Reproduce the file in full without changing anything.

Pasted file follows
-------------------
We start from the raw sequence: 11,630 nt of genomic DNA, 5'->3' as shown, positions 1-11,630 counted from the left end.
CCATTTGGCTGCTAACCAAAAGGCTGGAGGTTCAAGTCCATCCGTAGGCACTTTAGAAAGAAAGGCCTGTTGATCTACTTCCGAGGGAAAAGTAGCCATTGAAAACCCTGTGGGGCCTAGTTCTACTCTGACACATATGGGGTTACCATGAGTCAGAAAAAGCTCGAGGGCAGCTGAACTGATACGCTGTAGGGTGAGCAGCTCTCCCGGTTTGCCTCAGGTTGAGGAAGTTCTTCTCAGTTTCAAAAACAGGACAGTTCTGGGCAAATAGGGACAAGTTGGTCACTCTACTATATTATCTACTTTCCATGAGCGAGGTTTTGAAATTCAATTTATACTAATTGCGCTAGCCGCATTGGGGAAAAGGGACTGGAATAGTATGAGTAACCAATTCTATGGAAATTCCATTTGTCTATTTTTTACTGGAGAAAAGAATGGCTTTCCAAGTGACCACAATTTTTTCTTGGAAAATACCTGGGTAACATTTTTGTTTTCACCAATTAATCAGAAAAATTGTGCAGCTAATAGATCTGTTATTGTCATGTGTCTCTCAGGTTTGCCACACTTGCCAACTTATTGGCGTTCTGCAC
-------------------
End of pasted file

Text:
We start from the raw sequence: 11,630 nt of genomic DNA, 5'->3' as shown, positions 1-11,630 counted from the left end.
CCATTTGGCTGCTAACCAAAAGGCTGGAGGTTCAAGTCCATCCGTAGGCACTTTAGAAAGAAAGGCCTGTTGATCTACTTCCGAGGGAAAAGTAGCCATTGAAAACCCTGTGGGGCCTAGTTCTACTCTGACACATATGGGGTTACCATGAGTCAGAAAAAGCTCGAGGGCAGCTGAACTGATACGCTGTAGGGTGAGCAGCTCTCCCGGTTTGCCTCAGGTTGAGGAAGTTCTTCTCAGTTTCAAAAACAGGACAGTTCTGGGCAAATAGGGACAAGTTGGTCACTCTACTATATTATCTACTTTCCATGAGCGAGGTTTTGAAATTCAATTTATACTAATTGCGCTAGCCGCATTGGGGAAAAGGGACTGGAATAGTATGAGTAACCAATTCTATGGAAATTCCATTTGTCTATTTTTTACTGGAGAAAAGAATGGCTTTCCAAGTGACCACAATTTTTTCTTGGAAAATACCTGGGTAACATTTTTGTTTTCACCAATTAATCAGAAAAATTGTGCAGCTAATAGATCTGTTATTGTCATGTGTCTCTCAGGTTTGCCACACTTGCCAACTTATTGGCGTTCTGCAC